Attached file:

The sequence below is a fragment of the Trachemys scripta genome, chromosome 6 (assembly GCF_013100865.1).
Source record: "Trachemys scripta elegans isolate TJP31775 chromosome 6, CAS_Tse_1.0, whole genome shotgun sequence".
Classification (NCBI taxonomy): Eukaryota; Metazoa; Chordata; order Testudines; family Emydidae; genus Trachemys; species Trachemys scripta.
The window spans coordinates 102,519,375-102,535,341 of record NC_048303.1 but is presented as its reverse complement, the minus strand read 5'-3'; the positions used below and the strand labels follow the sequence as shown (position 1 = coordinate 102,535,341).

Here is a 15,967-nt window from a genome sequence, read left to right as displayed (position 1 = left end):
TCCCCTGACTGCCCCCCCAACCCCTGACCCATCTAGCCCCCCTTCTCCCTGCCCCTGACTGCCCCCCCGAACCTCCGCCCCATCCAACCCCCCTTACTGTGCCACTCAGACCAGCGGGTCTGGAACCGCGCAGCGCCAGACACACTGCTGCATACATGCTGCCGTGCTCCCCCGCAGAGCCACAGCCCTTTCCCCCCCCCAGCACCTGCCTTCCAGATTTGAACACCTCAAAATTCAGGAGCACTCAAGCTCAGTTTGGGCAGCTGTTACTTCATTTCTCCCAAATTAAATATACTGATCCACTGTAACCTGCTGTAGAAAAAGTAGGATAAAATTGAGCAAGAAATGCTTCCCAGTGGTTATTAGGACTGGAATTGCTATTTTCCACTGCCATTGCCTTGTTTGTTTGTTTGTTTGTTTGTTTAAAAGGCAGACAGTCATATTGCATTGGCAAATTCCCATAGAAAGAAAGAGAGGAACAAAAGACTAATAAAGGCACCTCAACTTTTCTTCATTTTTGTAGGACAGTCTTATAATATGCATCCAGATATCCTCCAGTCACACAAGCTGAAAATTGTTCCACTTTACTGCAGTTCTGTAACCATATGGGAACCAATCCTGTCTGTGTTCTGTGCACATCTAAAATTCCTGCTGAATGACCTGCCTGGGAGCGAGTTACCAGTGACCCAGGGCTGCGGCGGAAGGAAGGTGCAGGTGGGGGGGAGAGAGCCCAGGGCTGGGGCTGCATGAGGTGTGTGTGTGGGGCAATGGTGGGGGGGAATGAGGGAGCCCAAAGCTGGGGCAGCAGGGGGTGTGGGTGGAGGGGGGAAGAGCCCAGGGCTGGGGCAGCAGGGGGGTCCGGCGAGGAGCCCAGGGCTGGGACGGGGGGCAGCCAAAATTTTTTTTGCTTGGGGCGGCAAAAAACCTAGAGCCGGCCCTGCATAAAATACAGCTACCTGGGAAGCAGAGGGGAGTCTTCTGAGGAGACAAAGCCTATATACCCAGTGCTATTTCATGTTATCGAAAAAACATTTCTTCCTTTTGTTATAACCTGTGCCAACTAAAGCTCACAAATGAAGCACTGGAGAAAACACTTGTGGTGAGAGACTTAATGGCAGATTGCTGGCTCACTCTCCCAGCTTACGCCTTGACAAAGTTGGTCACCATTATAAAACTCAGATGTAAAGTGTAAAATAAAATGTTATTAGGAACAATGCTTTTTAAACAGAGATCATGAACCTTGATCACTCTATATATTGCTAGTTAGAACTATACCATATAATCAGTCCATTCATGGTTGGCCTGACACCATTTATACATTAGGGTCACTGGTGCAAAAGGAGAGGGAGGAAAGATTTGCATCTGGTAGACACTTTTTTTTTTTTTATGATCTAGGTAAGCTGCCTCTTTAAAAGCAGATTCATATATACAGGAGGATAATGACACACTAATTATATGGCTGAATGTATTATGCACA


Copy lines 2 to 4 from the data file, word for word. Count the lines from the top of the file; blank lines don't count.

Source record: "Trachemys scripta elegans isolate TJP31775 chromosome 6, CAS_Tse_1.0, whole genome shotgun sequence".
Classification (NCBI taxonomy): Eukaryota; Metazoa; Chordata; order Testudines; family Emydidae; genus Trachemys; species Trachemys scripta.
The window spans coordinates 102,519,375-102,535,341 of record NC_048303.1 but is presented as its reverse complement, the minus strand read 5'-3'; the positions used below and the strand labels follow the sequence as shown (position 1 = coordinate 102,535,341).